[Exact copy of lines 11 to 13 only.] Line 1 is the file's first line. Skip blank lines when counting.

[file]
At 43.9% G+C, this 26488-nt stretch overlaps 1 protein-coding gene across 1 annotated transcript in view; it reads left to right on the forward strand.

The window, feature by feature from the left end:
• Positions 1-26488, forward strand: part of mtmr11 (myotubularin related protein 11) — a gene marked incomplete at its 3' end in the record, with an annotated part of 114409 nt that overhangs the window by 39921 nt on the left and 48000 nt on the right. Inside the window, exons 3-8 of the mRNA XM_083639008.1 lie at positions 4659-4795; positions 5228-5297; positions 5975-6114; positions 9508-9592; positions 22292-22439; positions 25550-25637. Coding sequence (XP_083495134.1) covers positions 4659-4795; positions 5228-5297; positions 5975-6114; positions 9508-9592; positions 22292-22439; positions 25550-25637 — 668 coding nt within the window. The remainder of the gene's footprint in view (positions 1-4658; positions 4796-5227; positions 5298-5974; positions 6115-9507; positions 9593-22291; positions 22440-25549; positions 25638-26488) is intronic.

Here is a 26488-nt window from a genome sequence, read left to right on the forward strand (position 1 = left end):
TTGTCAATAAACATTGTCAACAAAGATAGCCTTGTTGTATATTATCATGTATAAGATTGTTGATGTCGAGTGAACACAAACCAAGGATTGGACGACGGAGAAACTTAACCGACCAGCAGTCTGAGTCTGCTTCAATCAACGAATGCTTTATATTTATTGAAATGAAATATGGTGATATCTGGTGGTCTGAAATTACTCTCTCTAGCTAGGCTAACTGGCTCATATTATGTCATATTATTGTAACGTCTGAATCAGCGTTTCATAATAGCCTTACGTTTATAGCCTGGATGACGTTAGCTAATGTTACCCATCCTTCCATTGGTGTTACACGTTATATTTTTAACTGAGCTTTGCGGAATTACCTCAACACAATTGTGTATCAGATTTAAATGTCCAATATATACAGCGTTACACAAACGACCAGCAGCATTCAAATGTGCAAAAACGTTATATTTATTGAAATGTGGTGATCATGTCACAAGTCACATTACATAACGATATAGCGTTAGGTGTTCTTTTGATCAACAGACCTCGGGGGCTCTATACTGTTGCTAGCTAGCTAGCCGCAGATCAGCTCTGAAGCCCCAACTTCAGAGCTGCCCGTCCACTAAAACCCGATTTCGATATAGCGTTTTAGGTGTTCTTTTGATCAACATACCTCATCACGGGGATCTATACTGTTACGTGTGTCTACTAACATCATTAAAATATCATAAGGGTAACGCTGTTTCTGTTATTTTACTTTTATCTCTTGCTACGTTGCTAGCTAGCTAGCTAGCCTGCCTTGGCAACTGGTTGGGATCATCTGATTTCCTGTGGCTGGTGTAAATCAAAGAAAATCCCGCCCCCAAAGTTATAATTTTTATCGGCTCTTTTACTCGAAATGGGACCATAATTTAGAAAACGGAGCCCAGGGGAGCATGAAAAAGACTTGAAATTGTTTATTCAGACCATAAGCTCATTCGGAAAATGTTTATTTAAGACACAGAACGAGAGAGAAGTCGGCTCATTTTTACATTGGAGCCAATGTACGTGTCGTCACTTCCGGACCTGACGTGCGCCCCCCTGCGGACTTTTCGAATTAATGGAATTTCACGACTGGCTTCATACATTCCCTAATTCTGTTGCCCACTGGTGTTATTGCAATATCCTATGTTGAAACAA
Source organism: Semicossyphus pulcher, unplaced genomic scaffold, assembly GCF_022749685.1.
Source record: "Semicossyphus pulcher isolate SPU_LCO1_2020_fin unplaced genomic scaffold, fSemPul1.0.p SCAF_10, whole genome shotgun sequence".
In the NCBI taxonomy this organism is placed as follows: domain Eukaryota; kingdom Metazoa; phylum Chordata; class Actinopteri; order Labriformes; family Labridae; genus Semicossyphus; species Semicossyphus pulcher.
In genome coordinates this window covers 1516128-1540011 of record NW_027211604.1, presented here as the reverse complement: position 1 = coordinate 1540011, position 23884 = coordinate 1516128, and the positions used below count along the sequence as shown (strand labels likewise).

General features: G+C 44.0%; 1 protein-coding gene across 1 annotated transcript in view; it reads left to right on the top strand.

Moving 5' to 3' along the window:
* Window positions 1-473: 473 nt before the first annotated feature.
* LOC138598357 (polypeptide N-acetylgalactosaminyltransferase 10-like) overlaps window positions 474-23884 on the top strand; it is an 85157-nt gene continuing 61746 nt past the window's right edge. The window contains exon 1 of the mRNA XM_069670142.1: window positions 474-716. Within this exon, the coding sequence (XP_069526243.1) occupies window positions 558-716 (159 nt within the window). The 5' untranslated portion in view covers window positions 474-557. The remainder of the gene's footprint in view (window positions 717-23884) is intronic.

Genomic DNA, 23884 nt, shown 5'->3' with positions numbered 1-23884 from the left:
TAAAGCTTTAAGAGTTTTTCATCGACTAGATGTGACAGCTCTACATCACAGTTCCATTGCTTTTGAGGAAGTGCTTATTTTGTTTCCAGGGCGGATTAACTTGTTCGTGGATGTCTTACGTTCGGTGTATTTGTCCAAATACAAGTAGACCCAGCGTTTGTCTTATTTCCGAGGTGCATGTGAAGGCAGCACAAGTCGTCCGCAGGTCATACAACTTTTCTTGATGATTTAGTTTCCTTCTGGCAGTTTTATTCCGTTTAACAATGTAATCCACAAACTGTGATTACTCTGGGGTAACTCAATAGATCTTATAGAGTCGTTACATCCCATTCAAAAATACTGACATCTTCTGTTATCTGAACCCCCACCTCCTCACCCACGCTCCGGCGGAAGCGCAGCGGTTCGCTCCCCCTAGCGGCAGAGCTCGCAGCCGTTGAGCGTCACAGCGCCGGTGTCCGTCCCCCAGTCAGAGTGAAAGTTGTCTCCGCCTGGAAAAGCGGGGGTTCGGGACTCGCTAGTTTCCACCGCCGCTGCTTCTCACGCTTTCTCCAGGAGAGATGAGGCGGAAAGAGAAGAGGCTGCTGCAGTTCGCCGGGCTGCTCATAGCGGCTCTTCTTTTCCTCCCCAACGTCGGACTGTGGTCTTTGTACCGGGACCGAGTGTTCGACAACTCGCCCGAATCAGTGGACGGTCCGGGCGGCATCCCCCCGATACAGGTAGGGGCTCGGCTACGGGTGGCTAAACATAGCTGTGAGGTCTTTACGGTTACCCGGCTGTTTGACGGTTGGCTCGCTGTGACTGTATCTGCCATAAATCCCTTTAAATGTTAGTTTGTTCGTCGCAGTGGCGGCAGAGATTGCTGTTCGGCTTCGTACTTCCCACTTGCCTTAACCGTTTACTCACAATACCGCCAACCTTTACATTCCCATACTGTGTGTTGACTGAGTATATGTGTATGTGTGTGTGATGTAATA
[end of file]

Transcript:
Moving 5' to 3' along the window:
* Window positions 1-473: 473 nt before the first annotated feature.
* LOC138598357 (polypeptide N-acetylgalactosaminyltransferase 10-like) overlaps window positions 474-23884 on the top strand; it is an 85157-nt gene continuing 61746 nt past the window's right edge. The window contains exon 1 of the mRNA XM_069670142.1: window positions 474-716. Within this exon, the coding sequence (XP_069526243.1) occupies window positions 558-716 (159 nt within the window). The 5' untranslated portion in view covers window positions 474-557. The remainder of the gene's footprint in view (window positions 717-23884) is intronic.